Friday, April 30, 2010

Can middle ground be reached on Tuesday?

Bald Mountain Lodge developers remain intransigent about workforce housing

Express Staff Writer

A birdís-eye view of proposed Bald Mountain Lodge with First Street jutting out to the left and Washington Avenue extending away to the right Photo by

Bald Mountain Lodge developers will resume negotiations with the Ketchum City Council on Tuesday at noon, but one large obstacle still stands in the way of approval—employee housing. It has been the roadblock to a council vote for weeks.

City ordinance requires hotels to provide employee housing for at least 25 percent of their workers, meaning 22 employees in the case of this 87-room hotel with 26 residential units, but developers have repeatedly asserted that housing would be "unfinanceable" on or off site.

"We can work on creative solutions," Councilman Larry Helzel told the developers in early April, "but I wouldn't expect us to waive (the housing requirement)."

Before the council can give the go-ahead, one side is going to have to give.

Mark Goodman, Ketchum associate planner and special projects manager, said in an interview Thursday that city staff had been talking with developers to find common ground before Tuesday's meeting, but "no defined solution" had been reached.

"I'm not clear what direction it's going to go in, quite yet," Goodman said.

He said the outcome of Tuesday's meeting is up in the air. Employee housing could be worked out and the five-story, Main Street hotel approved, or the meeting could end in the same place as the last two, with the housing requirement unsettled.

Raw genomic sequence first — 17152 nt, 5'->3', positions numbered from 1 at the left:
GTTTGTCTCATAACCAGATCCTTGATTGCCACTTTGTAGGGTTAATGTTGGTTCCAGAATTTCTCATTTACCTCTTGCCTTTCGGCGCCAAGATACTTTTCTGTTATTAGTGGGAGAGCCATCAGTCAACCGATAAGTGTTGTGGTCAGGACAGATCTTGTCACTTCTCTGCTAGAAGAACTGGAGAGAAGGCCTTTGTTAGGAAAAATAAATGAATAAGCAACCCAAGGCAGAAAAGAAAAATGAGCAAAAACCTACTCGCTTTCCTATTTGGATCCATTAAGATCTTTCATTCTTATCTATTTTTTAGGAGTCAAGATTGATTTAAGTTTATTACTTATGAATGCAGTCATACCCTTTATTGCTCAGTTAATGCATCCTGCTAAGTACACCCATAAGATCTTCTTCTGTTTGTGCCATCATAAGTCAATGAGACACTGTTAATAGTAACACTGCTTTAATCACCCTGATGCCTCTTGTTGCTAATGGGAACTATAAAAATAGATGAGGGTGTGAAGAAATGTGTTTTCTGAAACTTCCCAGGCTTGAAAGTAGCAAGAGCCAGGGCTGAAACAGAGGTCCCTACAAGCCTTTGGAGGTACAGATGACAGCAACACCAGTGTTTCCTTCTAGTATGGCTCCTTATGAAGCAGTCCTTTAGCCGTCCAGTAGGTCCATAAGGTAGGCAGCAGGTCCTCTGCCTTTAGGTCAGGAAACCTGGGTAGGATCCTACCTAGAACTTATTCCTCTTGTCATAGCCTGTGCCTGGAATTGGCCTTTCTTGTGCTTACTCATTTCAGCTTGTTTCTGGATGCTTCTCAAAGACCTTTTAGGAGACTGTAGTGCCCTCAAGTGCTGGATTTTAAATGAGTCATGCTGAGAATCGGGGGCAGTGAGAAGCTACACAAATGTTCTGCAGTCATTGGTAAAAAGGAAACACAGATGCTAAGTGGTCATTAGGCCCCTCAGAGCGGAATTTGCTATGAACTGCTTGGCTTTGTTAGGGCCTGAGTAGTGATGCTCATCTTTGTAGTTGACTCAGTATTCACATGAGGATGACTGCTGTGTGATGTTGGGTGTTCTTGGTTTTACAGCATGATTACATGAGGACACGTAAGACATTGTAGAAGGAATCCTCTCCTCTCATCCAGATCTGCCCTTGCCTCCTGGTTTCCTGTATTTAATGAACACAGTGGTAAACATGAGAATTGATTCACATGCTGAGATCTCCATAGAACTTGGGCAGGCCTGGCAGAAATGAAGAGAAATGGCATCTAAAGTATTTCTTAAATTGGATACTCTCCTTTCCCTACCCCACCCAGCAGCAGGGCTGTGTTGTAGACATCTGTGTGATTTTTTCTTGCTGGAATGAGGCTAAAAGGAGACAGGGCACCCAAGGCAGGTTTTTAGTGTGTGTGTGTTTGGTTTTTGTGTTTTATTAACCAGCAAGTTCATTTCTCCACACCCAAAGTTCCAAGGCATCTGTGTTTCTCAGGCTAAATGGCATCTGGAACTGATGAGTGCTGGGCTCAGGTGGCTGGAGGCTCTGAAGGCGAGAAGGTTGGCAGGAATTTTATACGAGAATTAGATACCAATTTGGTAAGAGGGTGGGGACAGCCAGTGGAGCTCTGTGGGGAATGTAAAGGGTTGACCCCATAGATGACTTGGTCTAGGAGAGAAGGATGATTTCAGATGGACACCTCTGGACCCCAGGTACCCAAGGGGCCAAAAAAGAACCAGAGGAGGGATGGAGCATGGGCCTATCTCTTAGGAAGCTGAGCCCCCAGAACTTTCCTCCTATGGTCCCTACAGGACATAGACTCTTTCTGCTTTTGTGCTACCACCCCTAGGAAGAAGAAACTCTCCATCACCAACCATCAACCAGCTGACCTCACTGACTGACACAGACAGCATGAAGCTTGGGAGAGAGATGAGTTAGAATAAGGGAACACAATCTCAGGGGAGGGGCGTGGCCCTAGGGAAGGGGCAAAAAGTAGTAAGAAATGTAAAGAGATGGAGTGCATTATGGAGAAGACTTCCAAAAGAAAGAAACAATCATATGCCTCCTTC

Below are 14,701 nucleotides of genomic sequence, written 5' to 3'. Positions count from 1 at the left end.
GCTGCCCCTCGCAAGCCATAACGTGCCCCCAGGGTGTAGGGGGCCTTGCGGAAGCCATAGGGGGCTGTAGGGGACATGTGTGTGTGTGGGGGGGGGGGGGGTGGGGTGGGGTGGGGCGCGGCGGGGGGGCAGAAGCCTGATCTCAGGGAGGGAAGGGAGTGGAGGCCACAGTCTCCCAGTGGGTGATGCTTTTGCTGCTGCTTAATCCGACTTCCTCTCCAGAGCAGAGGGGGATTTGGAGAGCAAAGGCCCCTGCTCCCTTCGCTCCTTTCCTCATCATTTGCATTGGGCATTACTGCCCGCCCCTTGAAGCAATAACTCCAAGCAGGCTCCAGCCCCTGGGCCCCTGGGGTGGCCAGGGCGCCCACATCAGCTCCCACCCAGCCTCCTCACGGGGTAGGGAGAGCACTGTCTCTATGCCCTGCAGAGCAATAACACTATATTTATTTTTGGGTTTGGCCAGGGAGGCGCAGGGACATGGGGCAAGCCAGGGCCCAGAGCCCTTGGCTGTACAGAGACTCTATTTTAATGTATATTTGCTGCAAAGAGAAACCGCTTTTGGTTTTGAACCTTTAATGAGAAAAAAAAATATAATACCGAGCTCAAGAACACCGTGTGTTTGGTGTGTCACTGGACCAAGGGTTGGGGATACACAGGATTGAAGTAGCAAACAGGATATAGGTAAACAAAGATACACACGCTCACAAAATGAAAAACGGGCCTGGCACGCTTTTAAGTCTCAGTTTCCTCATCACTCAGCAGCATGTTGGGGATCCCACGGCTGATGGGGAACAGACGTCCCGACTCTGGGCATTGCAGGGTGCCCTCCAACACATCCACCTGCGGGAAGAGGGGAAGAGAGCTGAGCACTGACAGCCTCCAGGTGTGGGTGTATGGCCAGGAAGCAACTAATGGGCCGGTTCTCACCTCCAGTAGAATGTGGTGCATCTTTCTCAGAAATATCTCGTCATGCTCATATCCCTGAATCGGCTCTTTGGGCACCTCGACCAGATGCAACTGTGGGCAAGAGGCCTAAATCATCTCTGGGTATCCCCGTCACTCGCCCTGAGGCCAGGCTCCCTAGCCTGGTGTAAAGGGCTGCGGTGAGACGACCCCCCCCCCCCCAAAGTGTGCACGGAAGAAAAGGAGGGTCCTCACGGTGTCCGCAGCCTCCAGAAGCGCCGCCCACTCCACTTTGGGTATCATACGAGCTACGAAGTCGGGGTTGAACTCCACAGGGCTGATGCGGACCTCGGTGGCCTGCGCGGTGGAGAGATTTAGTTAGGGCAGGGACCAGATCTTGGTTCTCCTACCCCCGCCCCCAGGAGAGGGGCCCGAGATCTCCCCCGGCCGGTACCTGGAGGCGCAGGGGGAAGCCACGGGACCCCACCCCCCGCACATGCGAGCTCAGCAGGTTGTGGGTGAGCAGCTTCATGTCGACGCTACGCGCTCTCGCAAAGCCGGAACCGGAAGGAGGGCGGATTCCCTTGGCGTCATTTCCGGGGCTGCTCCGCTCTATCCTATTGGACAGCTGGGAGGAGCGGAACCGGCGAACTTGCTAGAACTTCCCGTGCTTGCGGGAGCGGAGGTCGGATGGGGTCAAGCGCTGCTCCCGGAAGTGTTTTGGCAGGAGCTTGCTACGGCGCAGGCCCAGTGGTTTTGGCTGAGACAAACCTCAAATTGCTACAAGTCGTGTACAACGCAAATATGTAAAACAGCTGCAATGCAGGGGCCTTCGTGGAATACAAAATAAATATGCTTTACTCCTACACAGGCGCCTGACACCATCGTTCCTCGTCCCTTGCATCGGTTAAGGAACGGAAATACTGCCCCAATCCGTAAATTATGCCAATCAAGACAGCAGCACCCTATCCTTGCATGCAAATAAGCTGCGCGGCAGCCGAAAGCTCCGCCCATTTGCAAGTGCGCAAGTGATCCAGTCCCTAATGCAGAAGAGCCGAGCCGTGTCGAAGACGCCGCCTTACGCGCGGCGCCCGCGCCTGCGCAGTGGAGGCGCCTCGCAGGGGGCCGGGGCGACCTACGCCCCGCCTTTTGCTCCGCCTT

At the April 8 and 9 meetings, hotel landowner Mike Kerby said financier Wells Fargo wasn't willing to pay for workforce housing because it isn't profitable.

Kerby returned on April 19 with a letter formally telling the council he was not willing to provide any workforce housing. The council said it would be willing to consider a waiver for the requirement if developers committed to a construction start date. Kerby declined and also said the timeline he submitted that day showing him filing for a building permit in June 2011 couldn't be committed to either.

The council offered several other tradeoffs at the April 19 meeting, but developers didn't want to participate and maintained their stance on not wanting to provide any housing. Kerby said he was willing to reach a workforce-housing compromise but didn't make any suggestions of his own. The April 19 meeting ended where it began, in deadlock.

A story about the Tuesday, May 4, noon meeting will appear in the Wednesday, May 5, Idaho Mountain Express if it concludes before the newspaper's deadline.

Trevon Milliard:

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